Eden Petty, Jayme Bellenir, Angel Newman, Jessica Held
Getting Ready To Sell
Salespeople do their homework and gather information about their products, and industry trends, and their competition. They also preform tasks involved with merchandising.
Salespeople have to be aware of what they're selling in order to be able to give the consumer what they want. They can learn about the product easily by having experience with the product, publish materials, websites, and formal training.
Experience- Businesses offer their salespeople discounts to encourage them to use their merchandie, as an advertisement. Another way you can gain experience as a seller is by understanding how they product is made and how to use it.
Published Materials and Websites- Product information is found on websites where they publish materials such as labels, user manuals, manufacture warranties, guarentee catalogs, and promotional materials.
Training- This is the best way to educate salespeople, some spend months attending classes and shadowing. For retail training, it is less structured.
Industry Trends and Competition:
Salespeople read magazines to keep up with sale trends and competitiors. They also research their competition to be prepared when a customer asks to compare their products. Salelspeople might also purchase a competitior' product to examine it. They would do this by using SWOT which stands for strengths, weaknesses, opportunities, and threats.
Involves the selling and promoting of products to customers.
Usually takes place in food industries.
Getting customers to keep buying more products and what's new.
Employees use suggestive selling to sell more products.
Feature-Benefit Selling- Matching the characteristics of a product to a customer's needs and wants.
Providing the customer with products they will want and suggesting things you know they will agree to buy.
Making special sales and giving away little free things (such as toys in kids meals) to make people want to buy products.
Using advertisements to promote the company's products.
Product Features - Customer Benefits
Product features: basic, physical, or extended attributes of the product or purpose.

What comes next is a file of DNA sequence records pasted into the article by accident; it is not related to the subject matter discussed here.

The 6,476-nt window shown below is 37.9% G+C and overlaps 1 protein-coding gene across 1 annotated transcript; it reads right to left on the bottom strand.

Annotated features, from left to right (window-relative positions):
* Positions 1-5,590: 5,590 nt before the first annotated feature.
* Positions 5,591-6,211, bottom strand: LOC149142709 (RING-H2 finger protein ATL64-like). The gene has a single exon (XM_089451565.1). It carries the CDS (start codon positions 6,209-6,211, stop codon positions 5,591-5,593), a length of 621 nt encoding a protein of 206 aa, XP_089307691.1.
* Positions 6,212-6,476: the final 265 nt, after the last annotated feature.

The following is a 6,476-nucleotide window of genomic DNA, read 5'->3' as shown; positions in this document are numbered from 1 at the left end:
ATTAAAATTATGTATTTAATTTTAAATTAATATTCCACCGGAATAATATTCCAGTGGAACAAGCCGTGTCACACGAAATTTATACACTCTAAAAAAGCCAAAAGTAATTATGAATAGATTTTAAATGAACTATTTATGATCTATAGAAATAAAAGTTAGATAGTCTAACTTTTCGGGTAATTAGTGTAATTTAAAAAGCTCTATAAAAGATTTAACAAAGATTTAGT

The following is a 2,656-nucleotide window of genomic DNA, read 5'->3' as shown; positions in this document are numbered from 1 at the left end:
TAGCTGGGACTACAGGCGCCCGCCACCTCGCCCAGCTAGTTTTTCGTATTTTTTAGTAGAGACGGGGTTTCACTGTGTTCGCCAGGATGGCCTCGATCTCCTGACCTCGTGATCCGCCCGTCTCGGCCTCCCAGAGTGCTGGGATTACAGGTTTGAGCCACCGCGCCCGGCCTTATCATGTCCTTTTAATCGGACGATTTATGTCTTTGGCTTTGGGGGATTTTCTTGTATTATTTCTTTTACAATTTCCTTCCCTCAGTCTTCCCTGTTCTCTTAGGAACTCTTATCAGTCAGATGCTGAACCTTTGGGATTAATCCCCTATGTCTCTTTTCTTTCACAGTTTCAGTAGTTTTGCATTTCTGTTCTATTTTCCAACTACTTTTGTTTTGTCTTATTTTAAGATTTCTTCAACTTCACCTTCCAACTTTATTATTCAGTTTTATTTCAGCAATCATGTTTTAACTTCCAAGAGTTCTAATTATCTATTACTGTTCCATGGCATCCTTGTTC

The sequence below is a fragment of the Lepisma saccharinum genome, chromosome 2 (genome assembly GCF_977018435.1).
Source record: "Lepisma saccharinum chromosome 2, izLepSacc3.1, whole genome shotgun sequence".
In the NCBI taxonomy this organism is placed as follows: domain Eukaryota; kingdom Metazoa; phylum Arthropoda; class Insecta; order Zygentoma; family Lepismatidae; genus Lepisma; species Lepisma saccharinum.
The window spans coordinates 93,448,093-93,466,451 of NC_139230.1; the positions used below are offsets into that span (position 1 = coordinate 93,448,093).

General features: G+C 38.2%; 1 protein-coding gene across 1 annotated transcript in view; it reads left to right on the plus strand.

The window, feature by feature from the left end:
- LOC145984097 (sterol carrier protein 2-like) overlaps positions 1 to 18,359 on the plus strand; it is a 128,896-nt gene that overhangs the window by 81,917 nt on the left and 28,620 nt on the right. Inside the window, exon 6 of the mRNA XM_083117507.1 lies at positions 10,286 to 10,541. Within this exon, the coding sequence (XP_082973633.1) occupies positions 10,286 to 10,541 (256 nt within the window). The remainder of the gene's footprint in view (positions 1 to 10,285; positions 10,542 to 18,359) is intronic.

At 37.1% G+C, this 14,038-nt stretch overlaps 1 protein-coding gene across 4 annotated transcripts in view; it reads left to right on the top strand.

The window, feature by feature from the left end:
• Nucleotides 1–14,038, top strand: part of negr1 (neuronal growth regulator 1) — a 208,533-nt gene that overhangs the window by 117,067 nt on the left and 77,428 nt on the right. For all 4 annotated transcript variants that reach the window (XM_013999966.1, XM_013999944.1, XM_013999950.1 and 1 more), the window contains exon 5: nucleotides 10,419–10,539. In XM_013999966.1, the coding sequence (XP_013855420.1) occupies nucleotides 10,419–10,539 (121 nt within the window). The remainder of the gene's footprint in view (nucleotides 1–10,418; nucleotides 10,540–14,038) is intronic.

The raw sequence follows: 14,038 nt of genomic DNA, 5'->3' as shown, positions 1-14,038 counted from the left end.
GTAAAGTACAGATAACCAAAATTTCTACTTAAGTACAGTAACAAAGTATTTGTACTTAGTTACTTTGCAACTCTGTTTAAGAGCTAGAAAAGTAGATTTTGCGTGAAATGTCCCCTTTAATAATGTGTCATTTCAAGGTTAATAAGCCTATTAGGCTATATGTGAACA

Customer benefits: the advantages or personal satisfaction a customer will get from a good or service.
It is the salesperson's job to analyze products/services to make sure everything is done to perfection.
Basic Features Physical Features Extended Product Features
(general apps on the iPhone) (the way it looks) (extra memory on a computer)
Selling point is created by noting the function of a product feature and explaining how it benefits a customer.
> Retail Sales Situation
- Customer: Man or woman looking for jeans
- Product: a pair of jeans
- Selling point: The soft cotton denim fabic has 1 % of spandex (fearure), which allows the jeans to streach and makes them comfortable.
> Organizational Sales Situation
- Customer: operation manager for an ice cream manufacturer
- Product: insulated jacket
- Selling point: the insulation in this garmet is effective in cold temperatures, so it will protect your workers and allow them to perform at maximum efficiency while working in the freezer.
Salespeople must consider their competition. They must use inferior fabrics, for better garments use better fagric, the advantage in this case can be a major benefit. Higher quality will last longer.
Propecting: looking for new customers or a sales lead, a potential customer may be a business or an individual like a manufactuer. An example of this would be a golf course which would consider opening a new shop as a prospect or sales lead. The person respoinsible for doing the buying of the course's golf necessitieswould also be considered a prospect or lead.
This is important in organizational selling situations. Service related businesses and reatilers search for new business opportunities.